What do you think?

Why Did You Join Freemasonry?

I had the pleasure to meet a elderly gentleman today who was a neighbor of a family member of mine. He was a very polite fellow, with a good measure of mirth and authority, tempered only by a touch difficulty to hear. In the conversation he dropped that he was 78, but you’d never guess it with the way he handled himself in his yard work.

The conversation started, after a quick exchange of pleasantries, with the innocent question to me of “Who was the Mason?” He had obviously noticed the bold square and compass on the back of my car, and it had intrigued him enough to ask about it.

I replied to him with the short reply that “I was so taken”, something any in the know brother should key in to, but I realized in just a few seconds that he wasn’t so taken, and I replied the it was me, with the elevator speech prepping to roll off my tongue, only to have him interrupt me.

“My dad was a Mason” he said with a fond gleam in his eye. “Yeah, he was a 22nd, or 32nd or something…” “I used to know the handshakes, something he told me never to throw out there, or someone would really lay into me”. I smiled to myself as he said it.

“Yeah, I have his Bible inside”.

“A Blue Masonic Bible?” I asked.

“Yeah, a big one, it was his grand-dads before him, and so on…” he trailed off, wistful again.

“I have all his things from the Masons, I’ve wanted to put into a shadow box for years” he said with a near tone of excitement. “His rings, pins, books, and lots of papers” again with a fond look in his eye.

“He had showed me all of it when I was 5, and he treated it with such reverence.” I could tell he was looking back in time. “I remember it like it was yesterday….” His yesterday trailed off for a few seconds, which I jumped on the memory to ask the question looming over us like a tree.

Read: Is 2B1ASK1 Working?

“So how come you never joined?” It felt like a lead weight on a line being thrown at his feet, but I had to ask.

“Oh, he dropped hints several times over the years, even inviting me to join, but I never took him up on it.” He said sounding almost regretful of the missed opportunities of the path that could of been. “I liked to ride motorcycles and hung with a rough crowd, not the kinds that were the Masons I knew. The Masons were all really good guys, and I didn’t think they would like me hanging with the crowds I ran with.”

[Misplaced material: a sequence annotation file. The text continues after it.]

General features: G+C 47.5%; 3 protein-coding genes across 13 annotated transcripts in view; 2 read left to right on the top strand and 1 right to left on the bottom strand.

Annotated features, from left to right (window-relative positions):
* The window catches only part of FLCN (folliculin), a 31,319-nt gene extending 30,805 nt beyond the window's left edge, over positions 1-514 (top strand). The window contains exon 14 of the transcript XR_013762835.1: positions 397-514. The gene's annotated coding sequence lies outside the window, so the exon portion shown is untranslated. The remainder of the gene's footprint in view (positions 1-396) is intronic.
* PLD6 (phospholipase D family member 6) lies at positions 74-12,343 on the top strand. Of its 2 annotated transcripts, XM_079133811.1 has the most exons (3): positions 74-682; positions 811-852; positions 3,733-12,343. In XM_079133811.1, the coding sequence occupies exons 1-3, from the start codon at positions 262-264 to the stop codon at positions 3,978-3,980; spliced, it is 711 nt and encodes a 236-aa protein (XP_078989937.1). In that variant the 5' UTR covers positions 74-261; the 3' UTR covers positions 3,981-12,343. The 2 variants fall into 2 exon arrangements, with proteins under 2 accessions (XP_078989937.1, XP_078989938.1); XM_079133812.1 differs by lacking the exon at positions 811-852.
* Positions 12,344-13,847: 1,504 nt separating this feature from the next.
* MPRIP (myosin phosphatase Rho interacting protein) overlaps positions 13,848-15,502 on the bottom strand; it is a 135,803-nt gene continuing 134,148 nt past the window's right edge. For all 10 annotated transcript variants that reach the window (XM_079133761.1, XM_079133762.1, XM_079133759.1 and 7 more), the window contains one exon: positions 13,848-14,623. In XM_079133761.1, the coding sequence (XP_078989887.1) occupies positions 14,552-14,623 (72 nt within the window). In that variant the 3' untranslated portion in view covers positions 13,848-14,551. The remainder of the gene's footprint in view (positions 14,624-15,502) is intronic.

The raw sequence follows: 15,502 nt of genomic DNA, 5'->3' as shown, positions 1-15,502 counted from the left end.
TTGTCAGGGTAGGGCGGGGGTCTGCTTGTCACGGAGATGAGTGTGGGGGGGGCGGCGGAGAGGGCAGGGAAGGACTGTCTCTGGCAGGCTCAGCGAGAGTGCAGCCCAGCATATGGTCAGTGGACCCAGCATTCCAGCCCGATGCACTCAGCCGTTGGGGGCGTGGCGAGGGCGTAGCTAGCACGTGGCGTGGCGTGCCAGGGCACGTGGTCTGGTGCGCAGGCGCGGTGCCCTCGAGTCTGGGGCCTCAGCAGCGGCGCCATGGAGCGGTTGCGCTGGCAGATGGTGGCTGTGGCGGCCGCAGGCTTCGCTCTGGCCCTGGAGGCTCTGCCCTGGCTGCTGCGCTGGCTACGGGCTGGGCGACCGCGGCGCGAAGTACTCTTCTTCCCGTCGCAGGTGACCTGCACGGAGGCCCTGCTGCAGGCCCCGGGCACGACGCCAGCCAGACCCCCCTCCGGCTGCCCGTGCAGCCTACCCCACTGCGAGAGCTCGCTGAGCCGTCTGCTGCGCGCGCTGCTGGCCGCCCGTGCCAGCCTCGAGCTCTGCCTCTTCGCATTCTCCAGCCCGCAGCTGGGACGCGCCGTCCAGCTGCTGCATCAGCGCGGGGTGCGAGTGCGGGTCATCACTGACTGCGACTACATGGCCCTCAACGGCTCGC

“Its funny you should say that,” I said, “there are a lot of guys in the fraternity, including those that have bike clubs.”

“Oh I know, it just wasn’t in my cards to do it I suppose, but I have the fondest memories of my dad being in it.” he trailed off, and turned the conversation to the yard work and other mundane aspects of life.

Besides the obvious pleasure at the conversation, the exchange came to me at a time when I was asking the Great Architect some challenging questions: about life, about the fraternity, and my place in it, and its future. I know the last thing on the list is something bigger than any one person can answer, but its always been a burning question for me as I consider it in the face of my sons who I hope to one day join its ranks.

But what the conversation left me to think about, as I resumed the path of the rest of my day, was rather than simply consider why others would want to join, to take a few minutes and ask myself why did I join? Why did I become a Freemason and did it live up to those expectations? What could I do to make it that way?  I’ve personalized it of course, but its a question we can all ask of ourselves.  Why did I join Freemasonry?

The man who I had the conversation with didn’t join for what ever reasons, but his father did, and his father’s father did, and they probably had a hope that this, now elderly, gentleman would too.  But, he didn’t for what ever reasons he had at the time.  His progenitors are not here to ask why they joined, but we can ask ourselves that question.

So why did you decide to join?